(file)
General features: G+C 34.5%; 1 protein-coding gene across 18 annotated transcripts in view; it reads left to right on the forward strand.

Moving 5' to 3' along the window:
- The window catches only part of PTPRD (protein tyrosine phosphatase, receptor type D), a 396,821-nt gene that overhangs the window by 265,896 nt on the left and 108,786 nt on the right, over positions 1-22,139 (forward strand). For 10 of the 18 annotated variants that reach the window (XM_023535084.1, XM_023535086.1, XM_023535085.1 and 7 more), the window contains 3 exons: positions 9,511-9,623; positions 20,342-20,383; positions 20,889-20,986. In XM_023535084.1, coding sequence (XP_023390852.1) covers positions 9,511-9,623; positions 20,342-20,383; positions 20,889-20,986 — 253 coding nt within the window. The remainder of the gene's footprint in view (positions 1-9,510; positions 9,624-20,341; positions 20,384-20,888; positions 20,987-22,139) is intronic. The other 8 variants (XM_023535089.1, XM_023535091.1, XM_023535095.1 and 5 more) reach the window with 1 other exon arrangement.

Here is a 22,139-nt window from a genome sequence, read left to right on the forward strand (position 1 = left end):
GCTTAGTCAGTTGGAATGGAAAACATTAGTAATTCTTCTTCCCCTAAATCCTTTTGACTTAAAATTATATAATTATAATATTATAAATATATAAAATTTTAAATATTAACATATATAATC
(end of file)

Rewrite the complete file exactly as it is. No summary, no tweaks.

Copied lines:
General features: G+C 34.5%; 1 protein-coding gene across 18 annotated transcripts in view; it reads left to right on the forward strand.

Moving 5' to 3' along the window:
- The window catches only part of PTPRD (protein tyrosine phosphatase, receptor type D), a 396,821-nt gene that overhangs the window by 265,896 nt on the left and 108,786 nt on the right, over positions 1-22,139 (forward strand). For 10 of the 18 annotated variants that reach the window (XM_023535084.1, XM_023535086.1, XM_023535085.1 and 7 more), the window contains 3 exons: positions 9,511-9,623; positions 20,342-20,383; positions 20,889-20,986. In XM_023535084.1, coding sequence (XP_023390852.1) covers positions 9,511-9,623; positions 20,342-20,383; positions 20,889-20,986 — 253 coding nt within the window. The remainder of the gene's footprint in view (positions 1-9,510; positions 9,624-20,341; positions 20,384-20,888; positions 20,987-22,139) is intronic. The other 8 variants (XM_023535089.1, XM_023535091.1, XM_023535095.1 and 5 more) reach the window with 1 other exon arrangement.

Here is a 22,139-nt window from a genome sequence, read left to right on the forward strand (position 1 = left end):
GCTTAGTCAGTTGGAATGGAAAACATTAGTAATTCTTCTTCCCCTAAATCCTTTTGACTTAAAATTATATAATTATAATATTATAAATATATAAAATTTTAAATATTAACATATATAATC